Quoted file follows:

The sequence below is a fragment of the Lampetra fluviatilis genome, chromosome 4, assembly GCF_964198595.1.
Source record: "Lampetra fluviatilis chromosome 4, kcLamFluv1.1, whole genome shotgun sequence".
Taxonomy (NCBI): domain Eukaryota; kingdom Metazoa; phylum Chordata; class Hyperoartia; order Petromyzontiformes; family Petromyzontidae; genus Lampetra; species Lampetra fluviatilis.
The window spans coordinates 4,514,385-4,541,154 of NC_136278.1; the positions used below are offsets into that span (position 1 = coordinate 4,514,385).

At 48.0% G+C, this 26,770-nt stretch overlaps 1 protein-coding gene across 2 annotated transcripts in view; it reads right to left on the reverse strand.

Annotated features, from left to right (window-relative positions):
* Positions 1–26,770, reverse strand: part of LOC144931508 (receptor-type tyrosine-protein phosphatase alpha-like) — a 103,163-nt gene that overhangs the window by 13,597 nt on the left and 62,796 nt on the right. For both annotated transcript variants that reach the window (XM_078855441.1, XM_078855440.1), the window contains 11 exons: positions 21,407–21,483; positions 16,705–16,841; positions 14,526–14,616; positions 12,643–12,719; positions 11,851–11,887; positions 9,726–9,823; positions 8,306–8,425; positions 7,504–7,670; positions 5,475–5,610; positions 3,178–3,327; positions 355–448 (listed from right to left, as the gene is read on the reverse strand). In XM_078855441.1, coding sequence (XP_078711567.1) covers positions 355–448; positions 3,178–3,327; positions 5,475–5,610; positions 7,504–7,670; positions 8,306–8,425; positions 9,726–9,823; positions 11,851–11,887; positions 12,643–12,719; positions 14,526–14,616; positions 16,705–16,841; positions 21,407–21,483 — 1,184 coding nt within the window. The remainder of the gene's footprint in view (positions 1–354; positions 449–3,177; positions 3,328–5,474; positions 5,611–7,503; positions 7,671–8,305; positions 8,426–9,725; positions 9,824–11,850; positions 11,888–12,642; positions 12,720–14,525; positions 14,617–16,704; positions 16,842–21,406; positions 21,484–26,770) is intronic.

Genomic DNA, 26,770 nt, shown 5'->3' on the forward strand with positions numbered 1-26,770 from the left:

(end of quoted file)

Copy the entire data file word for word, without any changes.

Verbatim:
The sequence below is a fragment of the Lampetra fluviatilis genome, chromosome 4, assembly GCF_964198595.1.
Source record: "Lampetra fluviatilis chromosome 4, kcLamFluv1.1, whole genome shotgun sequence".
Taxonomy (NCBI): domain Eukaryota; kingdom Metazoa; phylum Chordata; class Hyperoartia; order Petromyzontiformes; family Petromyzontidae; genus Lampetra; species Lampetra fluviatilis.
The window spans coordinates 4,514,385-4,541,154 of NC_136278.1; the positions used below are offsets into that span (position 1 = coordinate 4,514,385).

At 48.0% G+C, this 26,770-nt stretch overlaps 1 protein-coding gene across 2 annotated transcripts in view; it reads right to left on the reverse strand.

Annotated features, from left to right (window-relative positions):
* Positions 1–26,770, reverse strand: part of LOC144931508 (receptor-type tyrosine-protein phosphatase alpha-like) — a 103,163-nt gene that overhangs the window by 13,597 nt on the left and 62,796 nt on the right. For both annotated transcript variants that reach the window (XM_078855441.1, XM_078855440.1), the window contains 11 exons: positions 21,407–21,483; positions 16,705–16,841; positions 14,526–14,616; positions 12,643–12,719; positions 11,851–11,887; positions 9,726–9,823; positions 8,306–8,425; positions 7,504–7,670; positions 5,475–5,610; positions 3,178–3,327; positions 355–448 (listed from right to left, as the gene is read on the reverse strand). In XM_078855441.1, coding sequence (XP_078711567.1) covers positions 355–448; positions 3,178–3,327; positions 5,475–5,610; positions 7,504–7,670; positions 8,306–8,425; positions 9,726–9,823; positions 11,851–11,887; positions 12,643–12,719; positions 14,526–14,616; positions 16,705–16,841; positions 21,407–21,483 — 1,184 coding nt within the window. The remainder of the gene's footprint in view (positions 1–354; positions 449–3,177; positions 3,328–5,474; positions 5,611–7,503; positions 7,671–8,305; positions 8,426–9,725; positions 9,824–11,850; positions 11,888–12,642; positions 12,720–14,525; positions 14,617–16,704; positions 16,842–21,406; positions 21,484–26,770) is intronic.

Genomic DNA, 26,770 nt, shown 5'->3' on the forward strand with positions numbered 1-26,770 from the left: